Employees at Nordstrom Inc. have filed $1 million in claims for back pay and are complaining that the Seattle-based citadel of customer service forces them to work without wages to keep customers happy.
The posh department store chain also has been cited by the National Labor Relations Board for not bargaining in good faith with Local 1001 of the United Food & Commercial Workers Union, which represents 2,000 workers at six Washington state Nordstrom stores. No Nordstrom workers in California are represented by the UFCW.
While Nordstrom officials will say only that they dispute the labor board's charges, they vehemently deny that any employee has ever been made to work without pay.
"Our company policy has always been to pay employees for hours worked," said Kellie Tormey, a Nordstrom spokeswoman in Seattle. "Workers have not even presented the claims to us. We have not seen a single one of those claims."
Joe Peterson, president of Local 1001, said Monday in a telephone interview from Bellevue, Wash., that the union so far has collected claims from several hundred workers in Washington and California that catalogue $1 million in back pay owed by the company.
The average amount of back pay owed for so-called off-the-clock efforts of hourly workers is about $5,000 per employee, Peterson said, although claims have run as high as $16,000. A union task force is documenting claims reaching back three years for Washington employees and four years for California workers. The discrepancy is caused by differences in the states' labor laws.
"What's happening is that Nordstrom employees are coming in on their days off, doing stock work, selling," Peterson said. "They deliver merchandise to customers. They are picking up merchandise from other stores, setting up for sales, ticketing merchandise. . . . We've been trying to get Nordstrom to address this problem for five months, and they have been unwilling to do so."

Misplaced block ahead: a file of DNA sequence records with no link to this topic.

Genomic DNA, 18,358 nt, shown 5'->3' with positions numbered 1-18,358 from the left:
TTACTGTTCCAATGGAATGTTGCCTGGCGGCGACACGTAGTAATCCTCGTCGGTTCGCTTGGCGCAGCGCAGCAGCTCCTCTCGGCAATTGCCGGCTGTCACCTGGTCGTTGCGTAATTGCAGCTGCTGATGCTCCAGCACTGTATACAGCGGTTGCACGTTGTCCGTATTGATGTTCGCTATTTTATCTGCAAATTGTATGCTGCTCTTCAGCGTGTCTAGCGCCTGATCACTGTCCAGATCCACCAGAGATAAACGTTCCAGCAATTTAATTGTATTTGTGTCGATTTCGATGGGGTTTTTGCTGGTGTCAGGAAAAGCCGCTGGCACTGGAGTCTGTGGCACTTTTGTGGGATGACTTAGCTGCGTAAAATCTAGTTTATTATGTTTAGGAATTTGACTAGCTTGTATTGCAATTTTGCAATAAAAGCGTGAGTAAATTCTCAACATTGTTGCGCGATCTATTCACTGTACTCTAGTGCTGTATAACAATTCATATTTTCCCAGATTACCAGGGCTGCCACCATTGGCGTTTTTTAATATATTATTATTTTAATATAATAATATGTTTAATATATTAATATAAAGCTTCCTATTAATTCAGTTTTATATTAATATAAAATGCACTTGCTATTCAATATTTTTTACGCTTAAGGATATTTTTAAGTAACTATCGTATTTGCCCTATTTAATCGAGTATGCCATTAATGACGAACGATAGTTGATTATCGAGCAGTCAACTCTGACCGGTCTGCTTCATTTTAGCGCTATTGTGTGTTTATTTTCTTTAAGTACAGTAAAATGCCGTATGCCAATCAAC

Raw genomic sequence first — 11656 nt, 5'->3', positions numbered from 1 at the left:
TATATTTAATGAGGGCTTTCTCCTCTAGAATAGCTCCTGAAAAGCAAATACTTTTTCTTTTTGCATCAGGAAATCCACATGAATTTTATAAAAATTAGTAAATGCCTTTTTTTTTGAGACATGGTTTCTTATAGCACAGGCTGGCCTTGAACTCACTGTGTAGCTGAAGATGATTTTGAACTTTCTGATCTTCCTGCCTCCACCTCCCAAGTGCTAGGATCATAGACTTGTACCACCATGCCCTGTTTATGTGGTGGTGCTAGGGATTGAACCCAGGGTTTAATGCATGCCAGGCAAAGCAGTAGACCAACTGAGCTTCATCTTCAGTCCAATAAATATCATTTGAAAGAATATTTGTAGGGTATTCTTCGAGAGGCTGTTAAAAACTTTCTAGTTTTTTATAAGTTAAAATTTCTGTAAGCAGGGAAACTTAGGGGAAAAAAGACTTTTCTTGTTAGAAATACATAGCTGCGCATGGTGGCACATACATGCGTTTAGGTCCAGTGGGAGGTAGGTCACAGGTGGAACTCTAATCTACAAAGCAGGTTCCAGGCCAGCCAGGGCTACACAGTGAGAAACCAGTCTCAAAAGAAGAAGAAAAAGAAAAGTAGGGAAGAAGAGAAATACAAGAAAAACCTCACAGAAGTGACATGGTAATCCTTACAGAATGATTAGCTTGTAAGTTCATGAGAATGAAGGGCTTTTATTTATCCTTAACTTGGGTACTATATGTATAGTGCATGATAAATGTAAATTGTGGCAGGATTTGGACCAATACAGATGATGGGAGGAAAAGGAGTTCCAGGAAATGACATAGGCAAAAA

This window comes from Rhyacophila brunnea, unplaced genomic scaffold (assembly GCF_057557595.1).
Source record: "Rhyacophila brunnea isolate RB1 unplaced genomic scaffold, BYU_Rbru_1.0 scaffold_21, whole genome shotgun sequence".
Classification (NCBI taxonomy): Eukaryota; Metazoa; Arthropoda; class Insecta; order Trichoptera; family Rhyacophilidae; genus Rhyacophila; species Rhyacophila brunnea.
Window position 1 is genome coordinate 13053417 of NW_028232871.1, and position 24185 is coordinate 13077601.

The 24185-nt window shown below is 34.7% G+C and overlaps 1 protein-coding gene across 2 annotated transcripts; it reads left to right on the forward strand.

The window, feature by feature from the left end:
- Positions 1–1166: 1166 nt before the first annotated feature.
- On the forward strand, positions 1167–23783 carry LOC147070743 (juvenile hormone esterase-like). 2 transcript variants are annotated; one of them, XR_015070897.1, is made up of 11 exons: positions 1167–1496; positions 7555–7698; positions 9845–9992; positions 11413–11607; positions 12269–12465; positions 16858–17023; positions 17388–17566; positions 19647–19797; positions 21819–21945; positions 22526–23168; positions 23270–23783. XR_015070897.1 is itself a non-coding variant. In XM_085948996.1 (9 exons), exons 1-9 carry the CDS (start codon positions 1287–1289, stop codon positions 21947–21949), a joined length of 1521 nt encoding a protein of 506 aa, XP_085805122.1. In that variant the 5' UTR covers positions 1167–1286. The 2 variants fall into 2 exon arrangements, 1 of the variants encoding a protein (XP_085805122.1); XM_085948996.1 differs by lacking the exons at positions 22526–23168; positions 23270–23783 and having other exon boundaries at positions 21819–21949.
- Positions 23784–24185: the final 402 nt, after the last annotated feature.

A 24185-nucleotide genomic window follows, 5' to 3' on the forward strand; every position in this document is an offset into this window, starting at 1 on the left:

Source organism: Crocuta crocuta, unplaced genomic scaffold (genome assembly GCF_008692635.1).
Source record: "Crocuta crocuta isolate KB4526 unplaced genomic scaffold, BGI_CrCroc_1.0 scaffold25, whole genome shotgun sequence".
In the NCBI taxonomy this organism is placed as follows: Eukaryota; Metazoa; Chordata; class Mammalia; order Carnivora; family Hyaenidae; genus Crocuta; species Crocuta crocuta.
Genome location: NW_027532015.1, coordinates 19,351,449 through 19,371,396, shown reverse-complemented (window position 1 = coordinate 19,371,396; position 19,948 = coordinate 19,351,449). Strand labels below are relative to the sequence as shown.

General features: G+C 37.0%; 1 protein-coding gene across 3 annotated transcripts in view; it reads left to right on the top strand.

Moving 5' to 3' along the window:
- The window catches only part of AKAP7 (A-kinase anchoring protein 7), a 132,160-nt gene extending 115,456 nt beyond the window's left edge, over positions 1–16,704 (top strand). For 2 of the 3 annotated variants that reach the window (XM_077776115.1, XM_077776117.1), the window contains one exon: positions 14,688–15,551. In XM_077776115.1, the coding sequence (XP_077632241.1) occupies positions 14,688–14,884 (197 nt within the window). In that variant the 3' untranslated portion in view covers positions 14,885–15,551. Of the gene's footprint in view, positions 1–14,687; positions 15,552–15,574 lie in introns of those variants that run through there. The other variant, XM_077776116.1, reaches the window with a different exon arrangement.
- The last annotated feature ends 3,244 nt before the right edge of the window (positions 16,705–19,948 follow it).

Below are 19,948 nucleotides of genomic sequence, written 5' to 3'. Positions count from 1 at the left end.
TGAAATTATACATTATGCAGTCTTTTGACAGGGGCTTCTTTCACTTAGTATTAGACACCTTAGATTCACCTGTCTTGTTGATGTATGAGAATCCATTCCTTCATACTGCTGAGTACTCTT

In a letter to Local 1001, one Southern California Nordstrom employee said she has worked nearly 2,000 hours for free in the past three years, labor amounting to $16,527.55 in back pay.
"My estimates on the back pay summary are very conservative numbers," the woman wrote. "I never got lunches or breaks. (I) wrote thank you notes at home, went in early and left late. My manager always wrote in my time so I never got paid overtime."
Said one six-year, Seattle-based veteran of the upscale retailer: "The first month I was in cosmetics, I spent 20 hours at home to complete my books and did not receive one dime. I did approach management and ask what compensation I should receive for that. I was told nothing, that it was part of my job."
Last Friday, the year's biggest buying day, Nordstrom shoppers in Seattle and Bellevue got more than just care from company clerks. As consumers entered the flagship shops, picketing workers handed them leaflets suggesting that "a great retailer like Nordstrom should not chisel its employees."
The back-pay problems came to a head last summer, when union officials were preparing for contract negotiations on behalf of the 2,000 Nordstrom workers on their membership rolls.
"The employees in Seattle said they were tired of it and tired of not being paid for all their work time," Peterson said. "During preparation for negotiations, we started getting employee testimony and affidavits. Once we got those, we discussed it with the company in bargaining. . . . They acted as if it weren't going on. That's when we started sending out the back-pay form."
Nordstrom employees represented by the UFCW have been working without a contract since Aug. 1. At 1:30 p.m. today, company and union negotiators sit down for the first time since mid-August to hammer out contract details.
Negotiations have been rocky and have resulted in citations by the National Labor Relations Board. A trial before an administrative law judge is scheduled for Jan. 30 to determine the validity of charges that the company has withheld information from the union and attempted to overstep the union and bargain directly with employees.
"The union has asked for various pieces of information to find out how much off-the-clock work, if any, has gone on," said Larry McCargar, assistant to the NLRB's Seattle-based regional director. "That information has not been forthcoming."
McCargar said the board will continue to try to settle the case before the January trial date. "But, so far, we haven't had any success in that regard," he said.